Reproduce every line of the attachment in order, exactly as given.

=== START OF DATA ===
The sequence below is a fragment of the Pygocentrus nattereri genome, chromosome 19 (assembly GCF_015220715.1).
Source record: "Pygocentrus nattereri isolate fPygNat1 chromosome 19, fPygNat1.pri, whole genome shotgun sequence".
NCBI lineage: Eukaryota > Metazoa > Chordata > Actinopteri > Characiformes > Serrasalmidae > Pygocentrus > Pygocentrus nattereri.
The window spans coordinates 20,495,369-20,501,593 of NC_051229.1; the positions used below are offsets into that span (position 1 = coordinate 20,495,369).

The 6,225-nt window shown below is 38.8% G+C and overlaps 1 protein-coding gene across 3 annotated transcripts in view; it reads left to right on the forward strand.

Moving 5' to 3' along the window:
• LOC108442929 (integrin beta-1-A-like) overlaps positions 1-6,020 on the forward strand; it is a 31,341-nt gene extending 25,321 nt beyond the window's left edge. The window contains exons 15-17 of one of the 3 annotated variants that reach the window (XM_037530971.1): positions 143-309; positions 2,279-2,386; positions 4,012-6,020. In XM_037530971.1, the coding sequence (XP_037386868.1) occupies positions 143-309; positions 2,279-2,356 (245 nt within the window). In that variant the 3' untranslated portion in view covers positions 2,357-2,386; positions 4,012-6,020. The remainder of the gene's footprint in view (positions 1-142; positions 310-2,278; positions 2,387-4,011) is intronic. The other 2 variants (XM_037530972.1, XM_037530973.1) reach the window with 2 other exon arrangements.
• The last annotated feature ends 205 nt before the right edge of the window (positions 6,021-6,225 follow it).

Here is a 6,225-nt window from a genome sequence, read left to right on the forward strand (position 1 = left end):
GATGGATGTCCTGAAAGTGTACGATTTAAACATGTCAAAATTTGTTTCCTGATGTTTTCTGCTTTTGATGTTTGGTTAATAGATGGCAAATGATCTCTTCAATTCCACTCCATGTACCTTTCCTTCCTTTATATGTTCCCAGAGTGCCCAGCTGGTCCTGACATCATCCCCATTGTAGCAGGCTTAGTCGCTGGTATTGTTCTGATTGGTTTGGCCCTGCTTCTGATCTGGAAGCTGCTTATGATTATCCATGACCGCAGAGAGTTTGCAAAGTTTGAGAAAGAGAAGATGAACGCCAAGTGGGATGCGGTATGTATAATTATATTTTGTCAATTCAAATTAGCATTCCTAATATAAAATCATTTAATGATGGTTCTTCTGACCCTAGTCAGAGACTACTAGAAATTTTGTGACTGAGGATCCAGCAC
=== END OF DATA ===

The sequence below is a fragment of the Pygocentrus nattereri genome, chromosome 19 (assembly GCF_015220715.1).
Source record: "Pygocentrus nattereri isolate fPygNat1 chromosome 19, fPygNat1.pri, whole genome shotgun sequence".
NCBI lineage: Eukaryota > Metazoa > Chordata > Actinopteri > Characiformes > Serrasalmidae > Pygocentrus > Pygocentrus nattereri.
The window spans coordinates 20,495,369-20,501,593 of NC_051229.1; the positions used below are offsets into that span (position 1 = coordinate 20,495,369).

The 6,225-nt window shown below is 38.8% G+C and overlaps 1 protein-coding gene across 3 annotated transcripts in view; it reads left to right on the forward strand.

Moving 5' to 3' along the window:
• LOC108442929 (integrin beta-1-A-like) overlaps positions 1-6,020 on the forward strand; it is a 31,341-nt gene extending 25,321 nt beyond the window's left edge. The window contains exons 15-17 of one of the 3 annotated variants that reach the window (XM_037530971.1): positions 143-309; positions 2,279-2,386; positions 4,012-6,020. In XM_037530971.1, the coding sequence (XP_037386868.1) occupies positions 143-309; positions 2,279-2,356 (245 nt within the window). In that variant the 3' untranslated portion in view covers positions 2,357-2,386; positions 4,012-6,020. The remainder of the gene's footprint in view (positions 1-142; positions 310-2,278; positions 2,387-4,011) is intronic. The other 2 variants (XM_037530972.1, XM_037530973.1) reach the window with 2 other exon arrangements.
• The last annotated feature ends 205 nt before the right edge of the window (positions 6,021-6,225 follow it).

Here is a 6,225-nt window from a genome sequence, read left to right on the forward strand (position 1 = left end):
GATGGATGTCCTGAAAGTGTACGATTTAAACATGTCAAAATTTGTTTCCTGATGTTTTCTGCTTTTGATGTTTGGTTAATAGATGGCAAATGATCTCTTCAATTCCACTCCATGTACCTTTCCTTCCTTTATATGTTCCCAGAGTGCCCAGCTGGTCCTGACATCATCCCCATTGTAGCAGGCTTAGTCGCTGGTATTGTTCTGATTGGTTTGGCCCTGCTTCTGATCTGGAAGCTGCTTATGATTATCCATGACCGCAGAGAGTTTGCAAAGTTTGAGAAAGAGAAGATGAACGCCAAGTGGGATGCGGTATGTATAATTATATTTTGTCAATTCAAATTAGCATTCCTAATATAAAATCATTTAATGATGGTTCTTCTGACCCTAGTCAGAGACTACTAGAAATTTTGTGACTGAGGATCCAGCAC